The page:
how long does a full charge take

Discussion in 'iPhone' started by lakaiordie, Jul 13, 2008.

  1. lakaiordie macrumors 65816

    Joined:
    Jun 17, 2008
    #1
    i guess im doing what you call a calibration, charging the phone from dead to a real full charge. i think its only been about 2hrs. but its showing the plug in the battery and not the lightning bolt. but is it doing a trickle charge now?

    how long should a full charge take? i think i might leave it plugged in while i go to sleep and unplug it in the morning before i go to work around 7am. im sure that wont harm it, right?
     
  2. lakaiordie thread starter macrumors 65816

    Joined:
    Jun 17, 2008
  3. Eniregnat macrumors 68000

    Eniregnat

    Joined:
    Jan 22, 2003
    Location:
    In your head.
    #3
    I am testing it right now.
    I should be able to tell you by morning how long it takes an iPhone 3g to charge from 0 battery life.

    (Unless somebody else has an idea)
     
  4. NiroshanMan macrumors 6502

    Joined:
    Jun 25, 2007
    #4
    It took me roughly 2.5 hours to charge from fully dead all the way.
     
  5. Eniregnat macrumors 68000

    Eniregnat

    Joined:
    Jan 22, 2003
    Location:
    In your head.
    #5
    First thing to note- The iPhone 3g wont turn on until it reaches ~5-10% battery life. So it's better to use an external battery pack before the phone dies- which is what I did.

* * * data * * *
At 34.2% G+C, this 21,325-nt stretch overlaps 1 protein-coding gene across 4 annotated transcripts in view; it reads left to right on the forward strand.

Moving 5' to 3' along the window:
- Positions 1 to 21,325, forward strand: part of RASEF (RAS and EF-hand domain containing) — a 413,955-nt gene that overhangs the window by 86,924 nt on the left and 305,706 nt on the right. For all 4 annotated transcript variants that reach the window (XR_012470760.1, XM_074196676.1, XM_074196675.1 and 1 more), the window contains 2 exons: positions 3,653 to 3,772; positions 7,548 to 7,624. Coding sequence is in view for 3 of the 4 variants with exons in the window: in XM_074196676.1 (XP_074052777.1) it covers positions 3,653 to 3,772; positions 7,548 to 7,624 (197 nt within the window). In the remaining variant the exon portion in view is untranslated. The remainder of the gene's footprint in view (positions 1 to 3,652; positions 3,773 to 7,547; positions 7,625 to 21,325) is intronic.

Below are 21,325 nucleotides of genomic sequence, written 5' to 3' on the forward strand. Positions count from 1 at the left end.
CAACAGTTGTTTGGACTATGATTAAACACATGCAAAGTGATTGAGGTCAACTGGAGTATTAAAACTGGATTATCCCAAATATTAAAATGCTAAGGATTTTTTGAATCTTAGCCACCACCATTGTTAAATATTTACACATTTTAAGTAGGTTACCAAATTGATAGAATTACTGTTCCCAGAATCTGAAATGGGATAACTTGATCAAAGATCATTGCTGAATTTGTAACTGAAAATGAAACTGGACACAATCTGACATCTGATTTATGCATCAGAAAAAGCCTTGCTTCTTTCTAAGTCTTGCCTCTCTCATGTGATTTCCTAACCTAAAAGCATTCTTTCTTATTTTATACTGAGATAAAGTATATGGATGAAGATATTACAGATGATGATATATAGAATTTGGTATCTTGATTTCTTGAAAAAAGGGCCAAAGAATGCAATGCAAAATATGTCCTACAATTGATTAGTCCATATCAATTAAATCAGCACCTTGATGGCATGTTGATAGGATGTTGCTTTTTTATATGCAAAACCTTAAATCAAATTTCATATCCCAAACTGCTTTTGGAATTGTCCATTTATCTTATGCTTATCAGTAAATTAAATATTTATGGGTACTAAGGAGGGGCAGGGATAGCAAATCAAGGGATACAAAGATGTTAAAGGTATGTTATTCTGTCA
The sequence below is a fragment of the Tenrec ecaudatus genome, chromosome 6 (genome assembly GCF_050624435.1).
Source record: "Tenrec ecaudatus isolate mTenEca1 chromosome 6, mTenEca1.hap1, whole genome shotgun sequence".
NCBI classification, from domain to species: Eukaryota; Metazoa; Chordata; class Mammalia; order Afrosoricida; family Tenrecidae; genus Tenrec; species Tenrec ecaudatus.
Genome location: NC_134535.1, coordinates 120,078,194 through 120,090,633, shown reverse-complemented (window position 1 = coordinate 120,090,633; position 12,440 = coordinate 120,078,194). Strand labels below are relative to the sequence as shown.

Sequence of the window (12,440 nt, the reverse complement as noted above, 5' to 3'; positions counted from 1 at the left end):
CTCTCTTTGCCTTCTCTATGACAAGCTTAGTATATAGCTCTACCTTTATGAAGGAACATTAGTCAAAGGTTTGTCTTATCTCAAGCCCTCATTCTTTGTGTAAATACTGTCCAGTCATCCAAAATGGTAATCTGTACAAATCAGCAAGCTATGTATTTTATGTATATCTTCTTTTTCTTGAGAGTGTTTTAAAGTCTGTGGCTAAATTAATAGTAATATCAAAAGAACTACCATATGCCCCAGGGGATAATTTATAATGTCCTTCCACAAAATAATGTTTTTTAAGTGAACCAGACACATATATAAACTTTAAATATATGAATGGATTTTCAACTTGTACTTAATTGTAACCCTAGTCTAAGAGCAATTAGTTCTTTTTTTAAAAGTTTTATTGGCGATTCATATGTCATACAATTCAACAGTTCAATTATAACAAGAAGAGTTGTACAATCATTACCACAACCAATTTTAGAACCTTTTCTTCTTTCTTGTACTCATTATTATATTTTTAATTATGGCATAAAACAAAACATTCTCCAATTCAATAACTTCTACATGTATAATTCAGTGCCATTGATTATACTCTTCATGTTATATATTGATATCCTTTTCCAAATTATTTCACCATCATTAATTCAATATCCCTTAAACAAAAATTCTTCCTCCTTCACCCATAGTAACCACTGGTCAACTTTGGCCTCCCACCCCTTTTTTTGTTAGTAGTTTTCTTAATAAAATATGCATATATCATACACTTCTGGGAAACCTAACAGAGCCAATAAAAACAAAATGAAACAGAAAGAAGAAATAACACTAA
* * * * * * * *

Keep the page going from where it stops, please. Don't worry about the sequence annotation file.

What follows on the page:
6. alexboy45 macrumors regular

    Joined:
    Nov 7, 2007
    #6

    this should help

    http://www.apple.com/batteries

    Standard Charging
    Most lithium-ion batteries use a fast charge to charge your device to 80% battery capacity, then switch to trickle charging. That’s about two hours of charge time to power an iPod to 80% capacity, then another two hours to fully charge it, if you are not using the iPod while charging. You can charge all lithium-ion batteries a large but finite number of times, as defined by charge cycle.

    A charge cycle means using all of the battery’s power, but that doesn’t necessarily mean a single charge. For instance, you could listen to your iPod for a few hours one day, using half its power, and then recharge it fully. If you did the same thing the next day, it would count as one charge cycle, not two, so you may take several days to complete a cycle. Each time you complete a charge cycle, it diminishes battery capacity slightly, but you can put notebook, iPod, and iPhone batteries through many charge cycles before they will only hold 80% of original battery capacity. As with other rechargeable batteries, you may eventually need to replace your battery
     

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